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Chris Evans, general manager of business development and relationships at First Mortgage Services (FMS), told Mortgage Business he has seen a significant rise in refinancing.
The mortgage processing company traditionally handles 60 per cent purchases and 40 per cent refinancing deals, but in recent months refi deals have been contributing more than 50 per cent of all loans processed, Mr Evans said.
“The level of enquiry and refinances picks up as rates come down,” he said. “It’s very healthy for the market. With 50 per cent of mortgages written by brokers, it’s good for brokers, it’s good for lenders, and it’s helping the economy tick over.”
The Deloitte Australian Mortgage Report 2015, released last month, found that refinancers and upgraders would be the biggest drivers of home lending over the short term.
When asked which categories of consumer will drive the greatest mortgage growth over the next three years, eight executives from Australia’s lending industry pointed to refinancing.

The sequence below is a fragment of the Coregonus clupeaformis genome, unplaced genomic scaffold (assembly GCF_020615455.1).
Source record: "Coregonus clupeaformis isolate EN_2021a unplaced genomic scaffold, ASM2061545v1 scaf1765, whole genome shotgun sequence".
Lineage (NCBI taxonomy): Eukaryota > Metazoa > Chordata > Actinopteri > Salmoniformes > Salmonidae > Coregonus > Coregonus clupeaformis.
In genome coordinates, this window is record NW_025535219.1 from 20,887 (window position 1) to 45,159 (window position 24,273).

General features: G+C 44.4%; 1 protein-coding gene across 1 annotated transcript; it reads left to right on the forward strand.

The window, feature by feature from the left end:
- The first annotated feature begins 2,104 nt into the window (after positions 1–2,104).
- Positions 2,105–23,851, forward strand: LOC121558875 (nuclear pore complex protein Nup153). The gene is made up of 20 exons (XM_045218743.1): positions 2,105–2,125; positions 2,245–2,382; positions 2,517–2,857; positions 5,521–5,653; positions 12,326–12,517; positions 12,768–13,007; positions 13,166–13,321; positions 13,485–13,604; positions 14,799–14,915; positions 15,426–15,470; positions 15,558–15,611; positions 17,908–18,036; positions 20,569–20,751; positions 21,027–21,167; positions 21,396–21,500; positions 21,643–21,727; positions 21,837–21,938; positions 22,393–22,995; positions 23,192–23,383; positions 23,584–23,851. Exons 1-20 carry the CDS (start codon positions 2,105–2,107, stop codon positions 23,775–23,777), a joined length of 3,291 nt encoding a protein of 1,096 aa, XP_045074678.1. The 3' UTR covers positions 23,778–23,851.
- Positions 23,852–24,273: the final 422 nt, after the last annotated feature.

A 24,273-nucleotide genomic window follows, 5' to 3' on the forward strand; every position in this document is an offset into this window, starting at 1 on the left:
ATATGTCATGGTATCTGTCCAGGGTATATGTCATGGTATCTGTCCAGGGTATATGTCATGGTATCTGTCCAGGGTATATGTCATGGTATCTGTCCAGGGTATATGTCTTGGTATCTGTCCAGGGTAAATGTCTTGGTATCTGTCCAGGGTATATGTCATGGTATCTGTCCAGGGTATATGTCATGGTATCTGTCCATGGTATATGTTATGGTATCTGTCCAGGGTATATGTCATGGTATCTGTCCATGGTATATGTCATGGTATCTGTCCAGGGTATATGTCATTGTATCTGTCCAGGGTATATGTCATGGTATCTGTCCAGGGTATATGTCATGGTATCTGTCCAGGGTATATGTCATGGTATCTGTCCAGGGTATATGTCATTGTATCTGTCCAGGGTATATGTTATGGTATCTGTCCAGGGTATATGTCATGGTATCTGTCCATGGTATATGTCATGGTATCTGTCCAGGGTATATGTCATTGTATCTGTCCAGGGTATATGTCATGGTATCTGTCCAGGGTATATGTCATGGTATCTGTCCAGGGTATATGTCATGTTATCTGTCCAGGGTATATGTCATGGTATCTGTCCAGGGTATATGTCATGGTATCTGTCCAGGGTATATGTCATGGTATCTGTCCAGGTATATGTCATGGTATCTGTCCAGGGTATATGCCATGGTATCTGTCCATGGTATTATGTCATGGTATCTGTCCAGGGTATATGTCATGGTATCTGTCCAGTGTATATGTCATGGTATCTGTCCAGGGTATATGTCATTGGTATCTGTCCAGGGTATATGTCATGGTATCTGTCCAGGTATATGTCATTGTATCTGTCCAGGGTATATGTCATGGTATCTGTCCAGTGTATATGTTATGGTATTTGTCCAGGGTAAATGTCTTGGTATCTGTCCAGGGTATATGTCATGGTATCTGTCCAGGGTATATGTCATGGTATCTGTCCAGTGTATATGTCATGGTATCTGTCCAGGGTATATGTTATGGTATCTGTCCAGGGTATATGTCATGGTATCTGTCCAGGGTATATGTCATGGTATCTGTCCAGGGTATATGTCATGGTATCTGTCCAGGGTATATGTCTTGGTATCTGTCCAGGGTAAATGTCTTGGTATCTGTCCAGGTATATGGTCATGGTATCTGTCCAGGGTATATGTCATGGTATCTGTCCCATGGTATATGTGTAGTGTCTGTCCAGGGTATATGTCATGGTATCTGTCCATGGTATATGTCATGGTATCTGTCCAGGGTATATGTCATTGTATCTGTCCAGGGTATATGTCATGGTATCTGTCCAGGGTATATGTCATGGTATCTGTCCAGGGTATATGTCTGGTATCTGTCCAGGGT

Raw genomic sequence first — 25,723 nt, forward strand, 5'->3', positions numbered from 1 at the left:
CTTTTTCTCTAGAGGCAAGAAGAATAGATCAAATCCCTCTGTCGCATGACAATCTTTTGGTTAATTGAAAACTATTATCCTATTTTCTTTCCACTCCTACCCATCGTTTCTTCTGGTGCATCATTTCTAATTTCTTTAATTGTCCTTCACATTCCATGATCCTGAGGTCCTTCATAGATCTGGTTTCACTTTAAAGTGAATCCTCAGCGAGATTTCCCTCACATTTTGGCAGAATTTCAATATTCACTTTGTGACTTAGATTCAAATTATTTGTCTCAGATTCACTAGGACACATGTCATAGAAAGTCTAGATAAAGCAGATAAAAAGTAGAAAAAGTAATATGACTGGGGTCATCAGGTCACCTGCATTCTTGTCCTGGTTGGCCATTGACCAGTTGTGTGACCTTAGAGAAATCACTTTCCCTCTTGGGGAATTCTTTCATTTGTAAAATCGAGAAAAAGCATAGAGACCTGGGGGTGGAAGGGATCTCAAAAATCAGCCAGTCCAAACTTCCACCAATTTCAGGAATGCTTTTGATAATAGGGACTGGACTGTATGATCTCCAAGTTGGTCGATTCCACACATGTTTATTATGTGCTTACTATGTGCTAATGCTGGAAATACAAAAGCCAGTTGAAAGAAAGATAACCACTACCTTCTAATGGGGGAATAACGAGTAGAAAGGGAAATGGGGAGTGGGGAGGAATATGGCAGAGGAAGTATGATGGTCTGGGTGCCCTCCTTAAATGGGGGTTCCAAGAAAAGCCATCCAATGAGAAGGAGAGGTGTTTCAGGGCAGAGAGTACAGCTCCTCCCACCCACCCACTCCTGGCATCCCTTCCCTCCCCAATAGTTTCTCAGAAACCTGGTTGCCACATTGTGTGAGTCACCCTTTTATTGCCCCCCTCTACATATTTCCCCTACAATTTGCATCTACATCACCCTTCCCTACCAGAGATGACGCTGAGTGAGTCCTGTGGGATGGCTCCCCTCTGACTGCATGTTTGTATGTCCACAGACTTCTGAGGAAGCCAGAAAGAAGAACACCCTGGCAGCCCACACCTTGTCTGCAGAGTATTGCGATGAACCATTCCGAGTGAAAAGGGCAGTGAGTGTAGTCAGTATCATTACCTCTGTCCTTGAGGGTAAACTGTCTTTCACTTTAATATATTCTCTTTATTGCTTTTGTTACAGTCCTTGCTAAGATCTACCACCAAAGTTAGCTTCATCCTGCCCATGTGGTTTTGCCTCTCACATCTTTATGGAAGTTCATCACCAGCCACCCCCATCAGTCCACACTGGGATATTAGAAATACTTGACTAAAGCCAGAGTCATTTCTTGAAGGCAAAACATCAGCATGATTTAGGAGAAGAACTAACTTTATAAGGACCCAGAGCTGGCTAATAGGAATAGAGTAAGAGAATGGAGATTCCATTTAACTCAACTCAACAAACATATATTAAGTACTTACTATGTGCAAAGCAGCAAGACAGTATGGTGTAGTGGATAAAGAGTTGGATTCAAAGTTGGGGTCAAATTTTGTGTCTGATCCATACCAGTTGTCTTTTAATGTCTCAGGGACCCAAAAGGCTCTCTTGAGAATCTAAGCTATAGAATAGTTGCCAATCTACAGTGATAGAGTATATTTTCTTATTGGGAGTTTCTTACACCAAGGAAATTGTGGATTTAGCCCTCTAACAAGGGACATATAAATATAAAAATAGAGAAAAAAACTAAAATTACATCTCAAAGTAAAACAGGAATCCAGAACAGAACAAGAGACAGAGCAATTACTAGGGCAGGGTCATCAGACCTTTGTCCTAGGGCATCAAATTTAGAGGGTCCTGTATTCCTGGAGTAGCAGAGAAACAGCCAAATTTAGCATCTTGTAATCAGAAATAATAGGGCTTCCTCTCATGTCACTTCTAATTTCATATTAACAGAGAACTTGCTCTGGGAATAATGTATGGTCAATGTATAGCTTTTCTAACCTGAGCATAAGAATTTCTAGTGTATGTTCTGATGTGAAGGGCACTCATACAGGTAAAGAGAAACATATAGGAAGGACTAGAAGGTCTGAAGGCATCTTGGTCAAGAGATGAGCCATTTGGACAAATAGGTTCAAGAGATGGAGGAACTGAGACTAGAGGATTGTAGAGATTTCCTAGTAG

“Everyone selected existing homeowners either refinancing or upgrading as continuing to be the dominant driver of growth over the next three years,” Deloitte partner, financial services, James Hickey said.
Frank Ganis, executive director at Macquarie Bank, noted that credit growth in recent years has been lower than historic levels.
“Lending growth has been in refinancers, with new lending at lower levels of around three to four per cent,” Mr Ganis said.
Speaking to Mortgage Business, industry veteran Kym Dalton compared the current lending environment to the US refinance boom early last year.
“I have spent a fair bit of time in North America and a feature of the market there was obviously the refinance boom when interest rates dropped,” he said.
“Right now in Australia, with this mini US-style refinance boom, retention is just not at the top of the agenda at the moment.”